Protect Your Wedding: Get it in Writing
Tale of Woe #1:
This one comes from my colleague Denise, whose friend “Jane” recently had a gorgeous Northern California wedding. A year before her event, Jane fell in love with the portfolio of a photographer she found online. After a long and pleasant phone conversation, she booked him as her wedding photographer. She felt it was fate: she adored his work and he had the date available. Done deal.
Fast forward to three months before the wedding: The photographer calls to announce he has to adjust his package pricing, because he’s switching his business from film photography to digital. During the call, he assures Jane that the quality of her photos will be equal to the quality of the pictures that originally got her attention. She felt uneasy about the price hike, but with only three months until her wedding, there wasn’t time to find another photographer—and she was crazy about his photographic style.
Alas, when Jane finally saw her wedding photos she was heartbroken. She tearfully told Denise that the pictures resembled family snapshots taken with a point-and-shoot camera. When she asked for advice, Denise had to break it to her friend that with no contract and no email correspondence confirming the original price quoted, there was nothing to be done. In the end, this poor bride paid for her mistake—literally!—by shelling out almost $5,000 for second-rate digital photography.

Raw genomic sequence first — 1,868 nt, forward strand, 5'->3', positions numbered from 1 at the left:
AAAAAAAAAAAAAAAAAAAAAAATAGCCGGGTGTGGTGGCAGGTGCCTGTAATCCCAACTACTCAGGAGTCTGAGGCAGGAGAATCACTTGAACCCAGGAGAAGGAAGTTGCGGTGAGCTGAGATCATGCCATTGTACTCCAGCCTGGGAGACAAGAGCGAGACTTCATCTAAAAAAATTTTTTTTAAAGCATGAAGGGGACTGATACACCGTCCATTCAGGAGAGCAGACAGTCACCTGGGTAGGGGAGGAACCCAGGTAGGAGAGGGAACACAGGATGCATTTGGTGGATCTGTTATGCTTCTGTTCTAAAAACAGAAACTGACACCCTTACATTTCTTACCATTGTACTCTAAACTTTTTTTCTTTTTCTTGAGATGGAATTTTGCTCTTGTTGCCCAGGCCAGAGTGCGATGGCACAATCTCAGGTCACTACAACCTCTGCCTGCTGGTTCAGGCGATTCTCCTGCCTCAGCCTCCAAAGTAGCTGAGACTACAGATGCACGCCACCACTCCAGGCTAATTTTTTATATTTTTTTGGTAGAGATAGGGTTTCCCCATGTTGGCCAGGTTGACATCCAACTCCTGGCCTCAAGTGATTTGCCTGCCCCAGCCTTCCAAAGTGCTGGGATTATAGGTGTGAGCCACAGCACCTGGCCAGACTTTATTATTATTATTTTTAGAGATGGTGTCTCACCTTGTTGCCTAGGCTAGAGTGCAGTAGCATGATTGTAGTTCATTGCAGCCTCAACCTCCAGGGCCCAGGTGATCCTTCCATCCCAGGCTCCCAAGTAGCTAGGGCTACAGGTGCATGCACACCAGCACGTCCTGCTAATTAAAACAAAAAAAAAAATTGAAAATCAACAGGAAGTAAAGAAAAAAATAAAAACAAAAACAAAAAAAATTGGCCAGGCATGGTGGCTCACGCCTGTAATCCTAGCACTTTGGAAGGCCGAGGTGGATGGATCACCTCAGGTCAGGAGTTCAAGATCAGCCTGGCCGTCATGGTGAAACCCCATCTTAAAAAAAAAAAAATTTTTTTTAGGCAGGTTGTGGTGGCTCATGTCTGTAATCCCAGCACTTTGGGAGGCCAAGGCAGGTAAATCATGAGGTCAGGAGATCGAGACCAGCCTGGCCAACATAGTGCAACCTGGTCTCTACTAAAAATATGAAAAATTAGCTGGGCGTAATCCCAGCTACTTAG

Black & White Lesson:
Specify in writing ALL the services, products and pricing you want your contract to include. Would you be shattered if the hotel switched your ballroom on you? Would the absence of singer Jerry Canary from the band you hired ruin your reception? If tulips are unavailable for your bouquet, would you expect to be told in advance (and given the chance to choose from among replacement options)?
The devil is in the details, so make sure your contracts cover everything, from the name of the room(s) you’ve reserved and the hours you’ll have access to them, to the number and flavor of the layers in your cake. Also, be wary of any location representative or event professional that only “corresponds” via the phone. Wedding professionals who don’t put their prices in writing might as well have the word “shady” tattooed on their foreheads.